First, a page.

The monsoon rains in India, which provide more than 70 per cent of the annual rainfall, will most likely be below normal on the back of a possible El Nino, which previously caused droughts, top government officials said.

Rains this year may be below 95 per cent of a 50-year average of 89 cm (35 inches) in the June-September period, three officials with direct knowledge of the matter said. They requested not to be identified before an official announcement of monsoon forecast by India Meteorological Department (IMD) on Thursday. The officials are not allowed to speak to the press before the ministry of earth sciences puts out a statement, as it impacts the market.

This paper quoted a Bloomberg report on Tuesday referring “two government officials” that monsoon will be normal, despite the El Nino factor. When contacted by Financial Chronicle for that report, Met officials had refused to either confirm or deny the Bloomberg report.

On Wednesday the South Asian Climate Outlook Forum, a group of global weather experts affiliated to the World Meteorological Organisation (WMO), released a consensus statement saying below-normal to normal rainfall is most likely over South Asia as a whole during the 2014 monsoon season.

The consensus outlook map for 2014 southwest monsoon rainfall over South Asia showed 75-80 per cent of India receiving below-normal rains, the weather forecasters said. The outlook was developed through an expert assessment of the prevailing global climate conditions and forecasts from different climate models from around the globe.

El Nino leads to an unusual warming of waters in the eastern and central Pacific Ocean, which is known to cause droughts in Asia, including India. According to IMD, rainfall between 96 per cent and 104 per cent of a 50-year average of 89 cm for the entire June-September season is considered normal, or average. India faced droughts due to below-average rainfall in 2009 and prior to that in 2004 and 2002.

When asked to comment on the forecast map for 2014 southwest monsoon rainfall over South Asia, D Sivananda Pai, India’s chief monsoon forecaster at IMD, merely said, “Good.” He said one should wait until Thursday for the specific monsoon forecast for India.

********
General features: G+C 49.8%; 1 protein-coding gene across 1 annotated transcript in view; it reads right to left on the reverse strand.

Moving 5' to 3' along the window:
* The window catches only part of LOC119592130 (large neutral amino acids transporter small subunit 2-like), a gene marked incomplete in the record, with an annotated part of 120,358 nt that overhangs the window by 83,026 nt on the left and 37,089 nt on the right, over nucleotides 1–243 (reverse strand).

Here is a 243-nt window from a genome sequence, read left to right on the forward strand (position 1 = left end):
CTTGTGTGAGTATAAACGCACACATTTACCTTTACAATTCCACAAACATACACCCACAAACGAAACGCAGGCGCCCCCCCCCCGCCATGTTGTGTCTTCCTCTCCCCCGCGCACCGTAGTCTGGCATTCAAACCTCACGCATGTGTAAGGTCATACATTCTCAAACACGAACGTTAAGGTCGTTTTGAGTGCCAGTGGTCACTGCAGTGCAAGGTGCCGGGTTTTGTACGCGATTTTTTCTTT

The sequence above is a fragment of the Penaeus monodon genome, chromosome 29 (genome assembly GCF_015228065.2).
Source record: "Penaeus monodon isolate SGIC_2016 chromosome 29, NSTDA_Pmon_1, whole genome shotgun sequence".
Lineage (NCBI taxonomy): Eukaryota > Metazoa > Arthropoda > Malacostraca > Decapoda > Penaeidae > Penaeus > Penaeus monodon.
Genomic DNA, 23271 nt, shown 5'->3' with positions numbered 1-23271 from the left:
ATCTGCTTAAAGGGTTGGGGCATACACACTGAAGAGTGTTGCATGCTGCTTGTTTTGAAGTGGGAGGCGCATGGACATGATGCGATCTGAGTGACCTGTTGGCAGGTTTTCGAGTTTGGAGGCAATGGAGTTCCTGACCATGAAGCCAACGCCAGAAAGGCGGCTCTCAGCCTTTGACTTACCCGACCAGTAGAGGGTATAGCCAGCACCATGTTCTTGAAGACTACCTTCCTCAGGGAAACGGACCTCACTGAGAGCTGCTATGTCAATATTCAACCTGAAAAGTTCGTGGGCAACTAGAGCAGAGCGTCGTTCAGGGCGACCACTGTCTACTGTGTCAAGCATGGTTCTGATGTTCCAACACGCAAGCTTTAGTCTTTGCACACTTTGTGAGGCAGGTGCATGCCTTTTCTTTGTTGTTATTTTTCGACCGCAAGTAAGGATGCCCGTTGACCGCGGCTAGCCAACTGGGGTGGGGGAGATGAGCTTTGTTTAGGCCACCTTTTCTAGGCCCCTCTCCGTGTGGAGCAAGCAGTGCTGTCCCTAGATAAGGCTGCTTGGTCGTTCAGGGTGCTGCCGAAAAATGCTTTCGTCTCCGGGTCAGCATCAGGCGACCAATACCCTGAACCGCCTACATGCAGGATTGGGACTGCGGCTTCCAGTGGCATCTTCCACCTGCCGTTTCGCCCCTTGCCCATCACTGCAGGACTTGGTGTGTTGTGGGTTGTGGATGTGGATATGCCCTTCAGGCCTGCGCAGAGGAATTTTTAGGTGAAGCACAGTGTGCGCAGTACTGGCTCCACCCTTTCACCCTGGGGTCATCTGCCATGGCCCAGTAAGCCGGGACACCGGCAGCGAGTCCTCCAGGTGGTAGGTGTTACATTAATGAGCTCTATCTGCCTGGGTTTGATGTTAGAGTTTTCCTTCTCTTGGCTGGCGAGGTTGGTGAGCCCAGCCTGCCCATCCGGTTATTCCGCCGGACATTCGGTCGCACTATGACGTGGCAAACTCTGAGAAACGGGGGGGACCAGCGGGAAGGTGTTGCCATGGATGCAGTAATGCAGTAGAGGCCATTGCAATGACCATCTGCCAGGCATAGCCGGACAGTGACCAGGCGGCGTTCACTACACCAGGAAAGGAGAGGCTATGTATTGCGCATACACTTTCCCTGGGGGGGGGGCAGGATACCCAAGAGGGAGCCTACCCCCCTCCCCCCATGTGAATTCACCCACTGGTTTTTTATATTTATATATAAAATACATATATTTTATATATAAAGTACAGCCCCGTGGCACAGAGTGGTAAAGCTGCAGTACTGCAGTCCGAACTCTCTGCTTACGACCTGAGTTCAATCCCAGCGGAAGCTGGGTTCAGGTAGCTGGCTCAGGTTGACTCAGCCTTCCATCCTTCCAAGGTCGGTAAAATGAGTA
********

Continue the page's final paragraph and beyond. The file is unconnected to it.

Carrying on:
“There is a strong consensus among weather forecasters about the possibility of El Nino adversely affecting monsoon rains in India, which will most likely be below normal as has been clearly depicted in the map,” a senior government official told this paper on condition of anonymity. Ruling out any escape from below-normal rains, he said, “We better save available water and restrict its use.”

“This will be the fourth straight year of drought for Karnataka,” a senior government delegate told the 50-member weather forecasters from eight South Asian countries, including international experts from the International Research Institute for Climate and Society, USA; National Centres for Environmental Prediction, USA; Met Office, UK; Japan Meteorological Research Centre and the Apec Climate Centre, Korea.

“This advanced forecast will help many to take measures to save existing water and use it cautiously,” another official said. IMD’s Pai admitted that El Nino would have an impact, but said out of the 14 El Nino years since 1951, monsoon was below-normal in India on eight occasions and normal or above normal on six. “Below-normal rainfall will impact agriculture adversely in India, as 70 per cent of it is rain-fed and there is no alternative for irrigating the summer crops,” Madan Sabnavis, chief economist at Credit Analysis and Research in Mumbai told Financial Chronicle. Agriculture accounts for 14 per cent of Asia’s third-largest economy, with most Indians living in rural areas.

He said oilseeds, sugarcane and cotton crops would be impacted adversely due to less rainfall, and rice crops partly. “This will have implications also on the overall inflation and GDP growth. Inflation will be affected by higher prices on account of supply shortfall as well as higher expected minimum support price,” Sabnavis said. For South Asia as a whole, Pai said the monsoon rainfall in June through September 2014 would most likely be below-normal to normal.

The South Asian Climate Outlook Forum released a statement after the fifth session, saying “below-normal rainfall is likely over broad areas of western, central and southwestern parts of South Asia and some areas in the northeastern-most parts.”

The weather forecasters and international experts met at the Indian Institute of Tropical Meteorology (IITM) in Pune from April 14 through 23 to prepare the consensus report for South Asia. “There is a strong consensus among the experts about the possibility of evolution of an El Nino event during the summer monsoon season,” the statement said. “Normal rainfall is likely over broad areas in northwestern and eastern parts, and some island areas in the southernmost parts of the region.” However, the forecasters recognised that there was uncertainty over the intensity of the El Nino event. “There is also consensus about the potential for adverse impacts of El Nino on the monsoon rainfall over the region. But, other regional, global factors can also affect rainfall,” they said.